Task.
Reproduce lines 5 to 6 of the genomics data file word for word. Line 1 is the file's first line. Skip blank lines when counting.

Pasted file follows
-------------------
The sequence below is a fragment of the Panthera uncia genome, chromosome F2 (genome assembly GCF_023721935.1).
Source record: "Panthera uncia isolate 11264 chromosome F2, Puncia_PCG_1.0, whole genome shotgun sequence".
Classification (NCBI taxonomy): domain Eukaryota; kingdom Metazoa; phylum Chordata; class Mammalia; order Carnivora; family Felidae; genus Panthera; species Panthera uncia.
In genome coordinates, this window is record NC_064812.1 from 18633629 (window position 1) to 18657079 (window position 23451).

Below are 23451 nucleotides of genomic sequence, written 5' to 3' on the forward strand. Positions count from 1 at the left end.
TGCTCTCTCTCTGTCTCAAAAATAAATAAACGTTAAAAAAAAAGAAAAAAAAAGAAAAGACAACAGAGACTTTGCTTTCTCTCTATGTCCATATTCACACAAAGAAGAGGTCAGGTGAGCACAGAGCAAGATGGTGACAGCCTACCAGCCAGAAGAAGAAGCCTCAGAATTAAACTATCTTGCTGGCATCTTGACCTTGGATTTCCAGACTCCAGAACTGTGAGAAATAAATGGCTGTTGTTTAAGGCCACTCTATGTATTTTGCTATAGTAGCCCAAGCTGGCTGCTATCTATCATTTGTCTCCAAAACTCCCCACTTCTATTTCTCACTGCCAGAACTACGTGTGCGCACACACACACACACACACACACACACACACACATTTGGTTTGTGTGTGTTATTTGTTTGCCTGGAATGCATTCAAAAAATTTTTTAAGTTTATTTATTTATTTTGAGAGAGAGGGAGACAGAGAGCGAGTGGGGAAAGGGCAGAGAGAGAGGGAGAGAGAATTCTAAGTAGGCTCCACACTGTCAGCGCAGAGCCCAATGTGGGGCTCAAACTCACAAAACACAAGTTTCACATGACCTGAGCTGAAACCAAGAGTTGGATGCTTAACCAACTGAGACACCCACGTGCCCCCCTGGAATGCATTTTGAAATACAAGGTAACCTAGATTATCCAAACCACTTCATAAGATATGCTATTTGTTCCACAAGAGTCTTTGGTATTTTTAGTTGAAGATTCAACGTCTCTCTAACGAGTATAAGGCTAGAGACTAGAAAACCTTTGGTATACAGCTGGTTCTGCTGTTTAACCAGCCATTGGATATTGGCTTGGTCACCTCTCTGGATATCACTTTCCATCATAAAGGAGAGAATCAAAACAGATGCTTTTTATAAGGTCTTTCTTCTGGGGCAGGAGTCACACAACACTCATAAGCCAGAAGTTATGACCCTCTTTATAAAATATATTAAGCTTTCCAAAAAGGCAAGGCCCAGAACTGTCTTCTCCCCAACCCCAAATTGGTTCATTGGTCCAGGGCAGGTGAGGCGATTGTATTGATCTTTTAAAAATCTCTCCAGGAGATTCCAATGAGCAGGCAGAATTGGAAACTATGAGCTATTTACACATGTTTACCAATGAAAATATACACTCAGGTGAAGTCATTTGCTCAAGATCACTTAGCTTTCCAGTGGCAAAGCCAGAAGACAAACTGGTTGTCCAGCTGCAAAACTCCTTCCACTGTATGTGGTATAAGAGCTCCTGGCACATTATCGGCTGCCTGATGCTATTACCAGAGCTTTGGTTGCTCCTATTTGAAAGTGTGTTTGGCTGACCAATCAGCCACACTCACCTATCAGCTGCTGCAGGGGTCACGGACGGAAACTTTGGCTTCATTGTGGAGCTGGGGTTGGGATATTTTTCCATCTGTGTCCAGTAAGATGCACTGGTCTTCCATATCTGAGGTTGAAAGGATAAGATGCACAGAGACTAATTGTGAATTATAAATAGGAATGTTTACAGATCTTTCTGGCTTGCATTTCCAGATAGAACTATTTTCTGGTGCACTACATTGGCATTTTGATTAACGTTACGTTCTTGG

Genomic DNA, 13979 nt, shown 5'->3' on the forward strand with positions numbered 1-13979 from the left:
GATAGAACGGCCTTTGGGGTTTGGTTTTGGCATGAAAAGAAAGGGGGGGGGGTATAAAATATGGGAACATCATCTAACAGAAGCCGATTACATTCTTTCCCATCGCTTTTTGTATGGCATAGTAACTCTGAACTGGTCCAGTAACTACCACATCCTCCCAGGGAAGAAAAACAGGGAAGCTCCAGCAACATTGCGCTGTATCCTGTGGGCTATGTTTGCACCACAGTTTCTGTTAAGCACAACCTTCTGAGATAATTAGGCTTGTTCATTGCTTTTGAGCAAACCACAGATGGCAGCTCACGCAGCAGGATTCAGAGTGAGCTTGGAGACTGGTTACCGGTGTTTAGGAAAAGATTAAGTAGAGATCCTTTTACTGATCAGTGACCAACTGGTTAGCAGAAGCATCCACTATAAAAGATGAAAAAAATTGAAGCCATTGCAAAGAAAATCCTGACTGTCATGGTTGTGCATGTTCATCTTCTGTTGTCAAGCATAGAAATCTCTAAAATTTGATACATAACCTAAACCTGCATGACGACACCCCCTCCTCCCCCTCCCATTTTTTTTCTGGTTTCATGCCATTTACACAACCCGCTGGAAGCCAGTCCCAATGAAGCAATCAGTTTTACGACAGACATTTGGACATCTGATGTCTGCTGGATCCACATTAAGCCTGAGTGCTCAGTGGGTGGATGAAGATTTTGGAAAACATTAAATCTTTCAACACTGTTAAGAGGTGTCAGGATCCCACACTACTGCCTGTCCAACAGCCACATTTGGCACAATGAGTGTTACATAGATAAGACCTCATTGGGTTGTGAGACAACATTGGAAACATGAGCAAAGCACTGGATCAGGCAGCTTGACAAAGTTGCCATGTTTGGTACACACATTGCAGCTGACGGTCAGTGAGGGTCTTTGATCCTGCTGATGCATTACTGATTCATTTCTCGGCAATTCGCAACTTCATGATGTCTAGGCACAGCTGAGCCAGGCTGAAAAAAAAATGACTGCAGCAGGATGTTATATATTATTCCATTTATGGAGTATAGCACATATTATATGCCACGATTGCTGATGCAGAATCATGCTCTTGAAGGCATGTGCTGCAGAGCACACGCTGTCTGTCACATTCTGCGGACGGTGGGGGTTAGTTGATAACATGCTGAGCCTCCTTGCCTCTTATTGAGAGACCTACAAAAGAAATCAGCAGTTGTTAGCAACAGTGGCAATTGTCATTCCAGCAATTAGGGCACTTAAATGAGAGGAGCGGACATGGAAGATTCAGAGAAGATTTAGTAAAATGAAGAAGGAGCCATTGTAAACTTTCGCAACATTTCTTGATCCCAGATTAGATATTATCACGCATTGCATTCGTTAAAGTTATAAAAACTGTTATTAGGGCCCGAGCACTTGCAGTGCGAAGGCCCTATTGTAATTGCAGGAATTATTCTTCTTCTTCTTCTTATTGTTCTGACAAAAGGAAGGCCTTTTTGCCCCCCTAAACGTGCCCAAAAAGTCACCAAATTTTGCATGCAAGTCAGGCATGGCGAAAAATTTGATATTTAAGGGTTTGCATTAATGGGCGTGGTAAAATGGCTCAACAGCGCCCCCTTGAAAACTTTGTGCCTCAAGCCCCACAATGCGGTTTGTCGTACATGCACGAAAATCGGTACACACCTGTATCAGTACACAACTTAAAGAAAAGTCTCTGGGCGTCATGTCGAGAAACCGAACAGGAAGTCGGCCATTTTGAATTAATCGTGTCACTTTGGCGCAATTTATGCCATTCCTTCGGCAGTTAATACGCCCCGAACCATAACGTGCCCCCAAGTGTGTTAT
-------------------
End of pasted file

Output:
Below are 23451 nucleotides of genomic sequence, written 5' to 3' on the forward strand. Positions count from 1 at the left end.
TGCTCTCTCTCTGTCTCAAAAATAAATAAACGTTAAAAAAAAAGAAAAAAAAAGAAAAGACAACAGAGACTTTGCTTTCTCTCTATGTCCATATTCACACAAAGAAGAGGTCAGGTGAGCACAGAGCAAGATGGTGACAGCCTACCAGCCAGAAGAAGAAGCCTCAGAATTAAACTATCTTGCTGGCATCTTGACCTTGGATTTCCAGACTCCAGAACTGTGAGAAATAAATGGCTGTTGTTTAAGGCCACTCTATGTATTTTGCTATAGTAGCCCAAGCTGGCTGCTATCTATCATTTGTCTCCAAAACTCCCCACTTCTATTTCTCACTGCCAGAACTACGTGTGCGCACACACACACACACACACACACACACACACACATTTGGTTTGTGTGTGTTATTTGTTTGCCTGGAATGCATTCAAAAAATTTTTTAAGTTTATTTATTTATTTTGAGAGAGAGGGAGACAGAGAGCGAGTGGGGAAAGGGCAGAGAGAGAGGGAGAGAGAATTCTAAGTAGGCTCCACACTGTCAGCGCAGAGCCCAATGTGGGGCTCAAACTCACAAAACACAAGTTTCACATGACCTGAGCTGAAACCAAGAGTTGGATGCTTAACCAACTGAGACACCCACGTGCCCCCCTGGAATGCATTTTGAAATACAAGGTAACCTAGATTATCCAAACCACTTCATAAGATATGCTATTTGTTCCACAAGAGTCTTTGGTATTTTTAGTTGAAGATTCAACGTCTCTCTAACGAGTATAAGGCTAGAGACTAGAAAACCTTTGGTATACAGCTGGTTCTGCTGTTTAACCAGCCATTGGATATTGGCTTGGTCACCTCTCTGGATATCACTTTCCATCATAAAGGAGAGAATCAAAACAGATGCTTTTTATAAGGTCTTTCTTCTGGGGCAGGAGTCACACAACACTCATAAGCCAGAAGTTATGACCCTCTTTATAAAATATATTAAGCTTTCCAAAAAGGCAAGGCCCAGAACTGTCTTCTCCCCAACCCCAAATTGGTTCATTGGTCCAGGGCAGGTGAGGCGATTGTATTGATCTTTTAAAAATCTCTCCAGGAGATTCCAATGAGCAGGCAGAATTGGAAACTATGAGCTATTTACACATGTTTACCAATGAAAATATACACTCAGGTGAAGTCATTTGCTCAAGATCACTTAGCTTTCCAGTGGCAAAGCCAGAAGACAAACTGGTTGTCCAGCTGCAAAACTCCTTCCACTGTATGTGGTATAAGAGCTCCTGGCACATTATCGGCTGCCTGATGCTATTACCAGAGCTTTGGTTGCTCCTATTTGAAAGTGTGTTTGGCTGACCAATCAGCCACACTCACCTATCAGCTGCTGCAGGGGTCACGGACGGAAACTTTGGCTTCATTGTGGAGCTGGGGTTGGGATATTTTTCCATCTGTGTCCAGTAAGATGCACTGGTCTTCCATATCTGAGGTTGAAAGGATAAGATGCACAGAGACTAATTGTGAATTATAAATAGGAATGTTTACAGATCTTTCTGGCTTGCATTTCCAGATAGAACTATTTTCTGGTGCACTACATTGGCATTTTGATTAACGTTACGTTCTTGG